Quantum Enhanced Security
Maintaining a secure control plane is key in a world of software defined everything
Data and information are the new oil. Used in the wrong ways and we’ve already seen it sway elections. Used in the right ways, however, and it can make our cities more efficient, our business decisions more informed, and our planet more connected.
Quantum computing promises to give us an important new tool to process data, but at the same time it is also going to expose a major weakness in our current digital encryption – putting this new oil at risk. In an earlier article, ‘Q-Day is coming – and we are not prepared‘, I discussed this problem – the fact that quantum computers are tailormade to crack the mathematics that currently underpin our information security. Luckily, you can fight fire with fire and use quantum technology, in the form of quantum cryptography, combined with new modern cryptography techniques, called post-quantum algorithms, to regain security.
In that original article, I briefly mentioned a few future advancements that promise to revolutionise our lives but also have huge risks if we don’t build in security from the start. It’s called security by design and we think quantum encryption has a role to play in some of these opportunities. Here I’d like to discuss three in more detail.
The telecommunications industry is rapidly moving away from installing purpose-built hardware (switches, routers, and firewalls) and instead towards installing flexible equipment (essentially computing equipment with multiple ethernet and optical connections) that can then define in software the function of the device. So today it can be a firewall, tomorrow a router, and so on – thus the name software defined networks (SDN).
Obviously, this level of flexibility opens up huge potential for new applications. However, it also introduces single points of failure into the network since the security of the control plane is now paramount. Whereas, someone hacking into network equipment before had a relatively local influence, now someone hacking into this control plane can take down a nation’s entire telecommunications network!
However, the control plane of this new telecommunications network, where important nodes are spaced 50 to 100 kilometres apart and the locations are owned by the provider, is the ideal place to deploy quantum encryption. Using it, we can ensure the security of this control plane and even encrypt high-value telemetry data sent back from the devices.
And as soon as you’ve tried this trick once, you realise there’s a multitude of other places it can help. Smart cities are essentially software defined traffic networks. The cloud is currently undergoing a transformation to next generation software defined data centres (SDDC). Industrial IoT in critical infrastructure like nuclear power plants, water utilities, and ports are hardware and software defined networks. And all can benefit from a chip-based approach to quantum encryption to ensure the utmost security.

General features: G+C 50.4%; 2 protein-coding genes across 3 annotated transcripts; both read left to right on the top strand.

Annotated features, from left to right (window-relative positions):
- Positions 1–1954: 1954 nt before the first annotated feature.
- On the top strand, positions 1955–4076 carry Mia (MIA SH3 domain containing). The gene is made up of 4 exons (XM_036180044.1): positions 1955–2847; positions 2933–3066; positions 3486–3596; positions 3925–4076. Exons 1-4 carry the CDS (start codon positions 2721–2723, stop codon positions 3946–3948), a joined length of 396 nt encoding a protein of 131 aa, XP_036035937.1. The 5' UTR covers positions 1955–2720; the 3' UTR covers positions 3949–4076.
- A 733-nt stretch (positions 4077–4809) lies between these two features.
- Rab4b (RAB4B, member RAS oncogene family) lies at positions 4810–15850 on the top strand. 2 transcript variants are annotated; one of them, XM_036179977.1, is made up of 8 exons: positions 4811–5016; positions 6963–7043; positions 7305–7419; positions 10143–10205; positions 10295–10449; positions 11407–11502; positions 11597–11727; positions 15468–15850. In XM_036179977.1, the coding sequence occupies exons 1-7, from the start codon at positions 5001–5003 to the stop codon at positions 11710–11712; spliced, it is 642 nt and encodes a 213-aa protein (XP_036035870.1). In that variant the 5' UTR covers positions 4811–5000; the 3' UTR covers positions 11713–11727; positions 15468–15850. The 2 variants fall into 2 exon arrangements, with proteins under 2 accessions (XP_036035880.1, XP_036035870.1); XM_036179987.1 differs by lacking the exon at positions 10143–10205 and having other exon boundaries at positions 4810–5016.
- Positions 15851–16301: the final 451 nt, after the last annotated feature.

A second change starting to happen is the general public beginning to realise how valuable their data is and starting to take back ownership and control of it. Rather than leaving it in the cloud, we might not be far off from a world like Altered Carbon, where we start wearing our data and carrying our “digital twin” around on our persons. This would work well with Microsoft’s vision of the office of the future with its Surface Hub’s becoming ubiquitous. You could walk into a room full of screens and computing equipment, start working with data – your data – save the results back off the devices and walk on. And you could use quantum encryption to securely send it to and from the devices.
Finally, Machine learning and AI are going through rapid advances, and here again it appears quantum can help. Researchers have shown how certain steps in machine learning algorithms can be sped up with quantum computing resources. At the moment, the plan is still for hybrid devices and algorithms, but in the future one could imagine fully quantum machine learning algorithms.
Why does that matter beyond potentially speed? Well, unlike in the classical world, in the quantum world you can do things like quantum computing on encrypted data. Imagine that, a future world where you can run a known machine learning algorithm on a quantum computing server, while your data remains fundamentally unknowable to that same server. You could ask Skynet itself to calculate the best way to kill The Terminator… without alerting The Terminator. Beyond this, you can eventually hide the algorithm as well.
Advancement one – software defined everything – is already here and quantum can help. And perhaps advancements two and three aren’t as far away as we think. At KETS, our vision is to help build this future world where you trust your digital connections just as much as your personal ones.
Chris Erven, November 2019
Originally published as part of Tech UK’s #QuantumFuture campaign.